The picturesque village of Crosby Ravensworth and its nearby fell lie in Cumbria and since August 2016 have been part of the Yorkshire Dales National Park. This varied walk includes the village, the lovely Lyvennet Beck, and the open fell. Start from the bus shelter opposite Crosby Ravensworth village hall (map ref NY 621 147, postcode CA10 3HY, what3words: ///flamingo.person.shadowed)

Distance: 6.5 miles with 800 feet of ascent

Time: 3.5 hours

Terrain: Easy paths and tracks with gentle slopes

Map: OS Explorer OL19

1. From the bus shelter turn left towards St Lawrence’s Church, which has been called a cathedral in miniature. Just after passing the ford and stepping stones on the left turn right onto the path signed Holme Bridge. Follow the track along the edge of the field up to the side of Lyvennet Beck. Go over a ladder stile on the right and continue walking beside the fence on the left.

Cross a step stile and continue beside the river on the left to a road. Turn left to cross the bridge then immediately right onto the path signed ‘Crosby Lodge, Orton’. Go through a metal gate and stay in the field with a wall on the right to a stile next to a gate in the right corner. Cross a wall stile left of the gate and keep straight on along the line of an old hedge then a fence. Go through a gate on the right and descend along a track to a gate.

Cross a bridge over Raven’s Gill and turn left along the stony track leading up to Crosby Lodge farm. Just before reaching the farm turn right, go over a wall stile, through a gate next to the farm, another on the right and then turn left past the farm.

2. Walk up alongside a wall on the left, bypassing a gate and continue on the stony track through a gate. 700 yards after the farm, at a Y-junction (with waymarkers) bear left, go through a gateway and keep ahead over a field and beside a fence on the right. Go through a gate on the right, over a gated step stile on the left then along a mossy tread alongside a wall on the right.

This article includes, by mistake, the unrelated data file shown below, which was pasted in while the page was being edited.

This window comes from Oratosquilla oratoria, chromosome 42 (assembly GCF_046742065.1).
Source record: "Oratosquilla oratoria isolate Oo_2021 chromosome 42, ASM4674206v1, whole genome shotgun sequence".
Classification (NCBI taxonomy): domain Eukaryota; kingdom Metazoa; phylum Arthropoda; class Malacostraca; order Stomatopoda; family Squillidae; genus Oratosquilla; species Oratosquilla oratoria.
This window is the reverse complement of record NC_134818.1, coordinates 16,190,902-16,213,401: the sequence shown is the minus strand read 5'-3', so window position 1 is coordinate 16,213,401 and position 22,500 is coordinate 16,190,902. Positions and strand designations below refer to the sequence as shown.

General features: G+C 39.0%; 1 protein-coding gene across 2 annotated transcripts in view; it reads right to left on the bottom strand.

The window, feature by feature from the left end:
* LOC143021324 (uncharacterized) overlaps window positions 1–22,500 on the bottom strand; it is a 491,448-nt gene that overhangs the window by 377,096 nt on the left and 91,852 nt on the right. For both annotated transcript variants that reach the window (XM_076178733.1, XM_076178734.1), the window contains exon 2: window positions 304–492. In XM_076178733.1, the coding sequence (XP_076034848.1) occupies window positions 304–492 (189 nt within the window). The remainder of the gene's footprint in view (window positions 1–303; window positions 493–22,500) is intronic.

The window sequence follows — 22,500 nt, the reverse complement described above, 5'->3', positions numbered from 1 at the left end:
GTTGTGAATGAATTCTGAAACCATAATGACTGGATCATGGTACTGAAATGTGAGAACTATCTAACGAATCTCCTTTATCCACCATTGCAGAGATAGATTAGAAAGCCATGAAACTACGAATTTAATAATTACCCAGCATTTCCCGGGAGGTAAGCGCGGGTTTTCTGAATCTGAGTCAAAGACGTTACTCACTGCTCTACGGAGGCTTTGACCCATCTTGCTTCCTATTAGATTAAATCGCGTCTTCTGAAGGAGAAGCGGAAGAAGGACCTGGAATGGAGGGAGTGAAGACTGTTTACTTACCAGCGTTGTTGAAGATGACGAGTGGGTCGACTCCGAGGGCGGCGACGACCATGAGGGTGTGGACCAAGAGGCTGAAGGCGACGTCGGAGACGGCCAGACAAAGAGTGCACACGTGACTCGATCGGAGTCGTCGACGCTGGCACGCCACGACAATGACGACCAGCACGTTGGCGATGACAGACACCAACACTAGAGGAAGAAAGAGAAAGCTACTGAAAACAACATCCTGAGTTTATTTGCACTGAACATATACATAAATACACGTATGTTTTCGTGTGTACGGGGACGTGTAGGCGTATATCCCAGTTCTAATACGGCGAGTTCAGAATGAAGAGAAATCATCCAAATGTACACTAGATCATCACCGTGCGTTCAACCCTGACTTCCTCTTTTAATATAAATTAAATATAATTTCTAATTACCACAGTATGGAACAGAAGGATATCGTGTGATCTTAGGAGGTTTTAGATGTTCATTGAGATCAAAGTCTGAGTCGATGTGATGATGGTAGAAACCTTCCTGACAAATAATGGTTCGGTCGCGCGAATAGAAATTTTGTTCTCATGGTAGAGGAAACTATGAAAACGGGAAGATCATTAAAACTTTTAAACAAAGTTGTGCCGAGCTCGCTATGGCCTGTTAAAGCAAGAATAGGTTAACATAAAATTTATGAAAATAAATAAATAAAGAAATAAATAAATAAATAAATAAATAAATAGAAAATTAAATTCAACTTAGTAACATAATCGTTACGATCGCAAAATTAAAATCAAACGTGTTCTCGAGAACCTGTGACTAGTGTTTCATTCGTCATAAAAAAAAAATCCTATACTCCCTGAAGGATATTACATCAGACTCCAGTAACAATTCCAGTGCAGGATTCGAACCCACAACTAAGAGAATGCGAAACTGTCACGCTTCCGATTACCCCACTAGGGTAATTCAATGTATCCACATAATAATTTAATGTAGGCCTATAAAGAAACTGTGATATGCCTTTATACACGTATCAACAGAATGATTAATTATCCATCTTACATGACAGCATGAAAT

This is part of the Coast to Coast Walk. The Robin Hood’s Grave shown on the map is just one of many places associated with that legendary character. Cross a steep-sided small valley and after a second valley, which contains the source of Lyvennet Beck, the path bend lefts. Continue uphill, go around the outside of the wall on the right, bending right again around its corner, then bear left and follow a grassy track up to a large boulder.

3. Bear right: the grassy path returns to a continuation of the wall that was followed previously. The next 2 miles of the walk proceeds downhill beside this wall, later merging with a stony track and descending to meet a tarmac lane. On reaching the lane turn left for the final half mile to where the walk began.

Beside the road on the right you pass Andy Goldsworthy’s Pinfold, a sculpture which includes an egg-shaped stone and symbolises farmers’ roles in protecting the landscape. A pinfold is an enclosure where stray animals were kept and owners would pay “pin money” for their release. On the left is the Butcher’s Arms, a pub that is run by the local community.